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These are good tidings; for I sometimes fear
Or from sunshine through a shower On the lagoons, or the broad Adriatic. Nature reveals herself in all our arts. The pavements and the palaces of cities Hint at the nature of the neighboring hills. Red lavas from the Euganean quarries Of Padua pave your streets; your palaces Are the white stones of Istria, and gleam Reflected in your waters and your pictures. And thus the works of every artist show Something of his surroundings and his hab
its. The uttermost that can be reached by color Is here accomplished. Warmth and light
And now, Maestro, pray unveil your picture Of Danaë, of which I hear such praise.
TITIAN, drawing back the curtain. What think you?
I am grateful For so much praise from you, who are a
master; While mostly those who praise and those who
blame Know nothing of the matter, so that mainly Their censure sounds like praise, their praise
That Acrisius did well To lock such beauty in a brazen tower, And hide it from all eyes.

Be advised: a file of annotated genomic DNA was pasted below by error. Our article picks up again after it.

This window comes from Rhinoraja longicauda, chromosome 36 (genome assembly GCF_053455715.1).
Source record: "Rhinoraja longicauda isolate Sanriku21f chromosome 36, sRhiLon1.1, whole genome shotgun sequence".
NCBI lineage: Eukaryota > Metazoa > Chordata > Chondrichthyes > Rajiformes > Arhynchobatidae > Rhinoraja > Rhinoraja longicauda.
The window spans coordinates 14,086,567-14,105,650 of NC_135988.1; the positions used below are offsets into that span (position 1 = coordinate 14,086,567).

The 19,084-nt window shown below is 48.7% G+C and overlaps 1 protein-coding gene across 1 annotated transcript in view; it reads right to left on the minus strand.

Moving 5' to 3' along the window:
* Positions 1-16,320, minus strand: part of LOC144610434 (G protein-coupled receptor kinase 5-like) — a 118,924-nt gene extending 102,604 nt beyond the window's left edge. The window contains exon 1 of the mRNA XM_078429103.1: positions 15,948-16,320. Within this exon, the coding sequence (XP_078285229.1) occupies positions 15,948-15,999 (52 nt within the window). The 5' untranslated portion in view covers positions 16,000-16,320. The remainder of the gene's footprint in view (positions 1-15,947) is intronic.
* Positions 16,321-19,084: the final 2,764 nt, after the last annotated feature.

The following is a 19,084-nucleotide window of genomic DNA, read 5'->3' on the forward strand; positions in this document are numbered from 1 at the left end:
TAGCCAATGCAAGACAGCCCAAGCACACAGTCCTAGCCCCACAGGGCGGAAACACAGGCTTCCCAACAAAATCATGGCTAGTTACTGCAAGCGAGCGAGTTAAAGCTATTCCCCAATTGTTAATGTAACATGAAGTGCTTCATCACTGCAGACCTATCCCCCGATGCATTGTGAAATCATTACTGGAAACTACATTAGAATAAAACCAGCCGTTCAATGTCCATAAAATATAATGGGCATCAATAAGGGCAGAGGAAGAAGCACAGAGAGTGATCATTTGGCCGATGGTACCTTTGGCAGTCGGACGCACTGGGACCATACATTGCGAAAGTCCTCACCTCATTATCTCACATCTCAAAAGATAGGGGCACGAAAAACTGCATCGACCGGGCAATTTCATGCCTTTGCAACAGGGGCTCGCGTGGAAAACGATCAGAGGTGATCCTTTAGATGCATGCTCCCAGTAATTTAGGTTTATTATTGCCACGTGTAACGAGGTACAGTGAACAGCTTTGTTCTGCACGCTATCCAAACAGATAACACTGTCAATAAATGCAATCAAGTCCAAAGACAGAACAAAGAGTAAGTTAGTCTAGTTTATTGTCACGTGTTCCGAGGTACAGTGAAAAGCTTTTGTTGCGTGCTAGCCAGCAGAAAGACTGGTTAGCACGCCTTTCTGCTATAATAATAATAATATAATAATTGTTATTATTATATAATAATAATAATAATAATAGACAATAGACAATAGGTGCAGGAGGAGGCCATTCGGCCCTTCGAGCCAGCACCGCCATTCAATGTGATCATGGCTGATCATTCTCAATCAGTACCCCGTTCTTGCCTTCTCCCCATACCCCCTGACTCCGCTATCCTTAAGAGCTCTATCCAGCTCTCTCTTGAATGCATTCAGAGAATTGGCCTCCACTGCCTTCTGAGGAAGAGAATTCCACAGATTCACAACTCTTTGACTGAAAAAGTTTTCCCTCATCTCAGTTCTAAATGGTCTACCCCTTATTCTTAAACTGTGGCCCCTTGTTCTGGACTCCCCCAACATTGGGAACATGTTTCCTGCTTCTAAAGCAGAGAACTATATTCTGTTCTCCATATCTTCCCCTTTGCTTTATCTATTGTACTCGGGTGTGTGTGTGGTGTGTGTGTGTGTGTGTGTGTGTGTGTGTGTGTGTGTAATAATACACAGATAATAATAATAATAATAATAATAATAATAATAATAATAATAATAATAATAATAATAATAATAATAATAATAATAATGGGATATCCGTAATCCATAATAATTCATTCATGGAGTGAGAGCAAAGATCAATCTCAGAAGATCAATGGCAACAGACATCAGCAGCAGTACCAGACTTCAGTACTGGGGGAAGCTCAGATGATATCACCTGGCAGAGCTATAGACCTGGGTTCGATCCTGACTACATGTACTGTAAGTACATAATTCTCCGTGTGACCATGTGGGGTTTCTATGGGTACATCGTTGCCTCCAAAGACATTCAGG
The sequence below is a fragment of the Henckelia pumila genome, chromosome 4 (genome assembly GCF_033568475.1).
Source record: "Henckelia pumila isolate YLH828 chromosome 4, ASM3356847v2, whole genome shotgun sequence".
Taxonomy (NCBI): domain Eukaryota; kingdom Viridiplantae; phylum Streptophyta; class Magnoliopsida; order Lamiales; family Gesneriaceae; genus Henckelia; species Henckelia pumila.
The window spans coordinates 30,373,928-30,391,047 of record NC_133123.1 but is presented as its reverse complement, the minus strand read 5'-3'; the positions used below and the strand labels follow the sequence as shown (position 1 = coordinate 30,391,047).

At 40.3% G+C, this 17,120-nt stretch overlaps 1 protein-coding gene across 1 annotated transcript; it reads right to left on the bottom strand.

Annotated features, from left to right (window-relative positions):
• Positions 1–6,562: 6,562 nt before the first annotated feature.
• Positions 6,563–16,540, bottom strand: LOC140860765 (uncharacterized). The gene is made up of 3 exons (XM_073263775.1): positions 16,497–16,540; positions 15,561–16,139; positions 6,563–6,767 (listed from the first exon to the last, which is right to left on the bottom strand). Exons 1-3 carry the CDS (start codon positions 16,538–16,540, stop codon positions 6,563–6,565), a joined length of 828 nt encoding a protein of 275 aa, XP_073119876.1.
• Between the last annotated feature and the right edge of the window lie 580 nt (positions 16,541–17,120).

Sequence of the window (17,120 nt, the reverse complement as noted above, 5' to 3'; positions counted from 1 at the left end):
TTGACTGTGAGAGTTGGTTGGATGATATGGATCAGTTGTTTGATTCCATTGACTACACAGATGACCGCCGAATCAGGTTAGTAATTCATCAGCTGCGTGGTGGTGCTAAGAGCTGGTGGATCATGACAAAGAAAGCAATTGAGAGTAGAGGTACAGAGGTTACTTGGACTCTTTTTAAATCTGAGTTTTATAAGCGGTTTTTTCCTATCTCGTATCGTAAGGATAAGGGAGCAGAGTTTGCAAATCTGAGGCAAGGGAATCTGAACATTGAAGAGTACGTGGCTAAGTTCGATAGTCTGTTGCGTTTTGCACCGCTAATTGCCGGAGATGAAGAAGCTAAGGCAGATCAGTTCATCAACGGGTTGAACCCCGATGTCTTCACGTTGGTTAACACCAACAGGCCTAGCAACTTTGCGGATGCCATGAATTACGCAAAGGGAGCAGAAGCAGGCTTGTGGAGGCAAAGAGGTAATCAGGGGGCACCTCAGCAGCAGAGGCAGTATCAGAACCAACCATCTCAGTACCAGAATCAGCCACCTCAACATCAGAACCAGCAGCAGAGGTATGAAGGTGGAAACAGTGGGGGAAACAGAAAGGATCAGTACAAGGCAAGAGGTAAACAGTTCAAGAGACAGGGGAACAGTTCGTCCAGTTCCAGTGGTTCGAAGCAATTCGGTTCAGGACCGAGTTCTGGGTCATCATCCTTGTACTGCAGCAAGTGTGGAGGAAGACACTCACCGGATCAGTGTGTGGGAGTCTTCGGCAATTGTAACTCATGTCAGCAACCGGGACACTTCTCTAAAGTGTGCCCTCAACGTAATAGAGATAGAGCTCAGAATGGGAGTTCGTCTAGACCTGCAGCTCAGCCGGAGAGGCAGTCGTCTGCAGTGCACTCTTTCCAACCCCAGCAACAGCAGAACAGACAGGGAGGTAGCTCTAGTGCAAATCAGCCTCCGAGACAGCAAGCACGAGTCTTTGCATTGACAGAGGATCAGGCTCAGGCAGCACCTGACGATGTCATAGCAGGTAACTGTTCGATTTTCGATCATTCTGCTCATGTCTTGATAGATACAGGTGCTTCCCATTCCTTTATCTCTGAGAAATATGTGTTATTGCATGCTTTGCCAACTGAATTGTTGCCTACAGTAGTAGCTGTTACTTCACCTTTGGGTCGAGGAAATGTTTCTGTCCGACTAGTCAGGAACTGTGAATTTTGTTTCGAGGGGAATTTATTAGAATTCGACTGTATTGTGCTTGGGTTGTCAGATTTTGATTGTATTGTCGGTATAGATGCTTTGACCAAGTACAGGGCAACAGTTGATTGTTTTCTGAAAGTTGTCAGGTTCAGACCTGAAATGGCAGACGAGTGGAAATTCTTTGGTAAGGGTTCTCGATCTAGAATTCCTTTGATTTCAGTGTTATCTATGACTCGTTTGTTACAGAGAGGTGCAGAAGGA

The model truly
Once thought so beautiful, and I was proud
of Because he thought them so, are faded quite, – All beauty gone from them.
Serves me toc often as an unkind friend, And I remember things I would forget, While I forget the things I would remember.
Ah, no, not that. Paler you are, but not less beautiful.
Hand me the mirror. I would fain behold What change comes o'er our features when
we die. Thank you. And now
sit down beside me here. How glad I am that you have come to-day, Above all other days, and at the hour When most I need you
Forgive me; I will speak of him no more,
doctrine. Therefore be cautious. Keep your secret
thought Locked in your breast.
Macello de' Corvi. A room in MICHAEL ANGELO's house.
MICHAEL ANGELO, standing before a model of St. Peter's.
MICHAEL ANGELO. Better than thou I cannot, Brunelleschi, And less than thou I will not! If the thought Could, like a windlass, lift the ponderous
stones And swing them to their places; if a breath Could blow this rounded dome into the air, As if it were a bubble, and these statues Spring at a signal to their sacred stations, As sentinels mount guard upon a wall, Then were my task completed. Now, alas! Naught am I but a Saint Sebaldus, holding
Upon his hand the model of a church,
years, What weary years, must drag themselves
along, Ere this be turned to stone ! What hin
drances Must block the way; what idle interferences Of Cardinals and Canons of St. Peter's, Who nothing know of art beyond the color Of cloaks and stockings, nor of any building Save that of their own fortunes ! And what
then ? I must then the short-coming of my means Piece out by stepping forward, as the Spar
tan Was told to add a step to his short sword.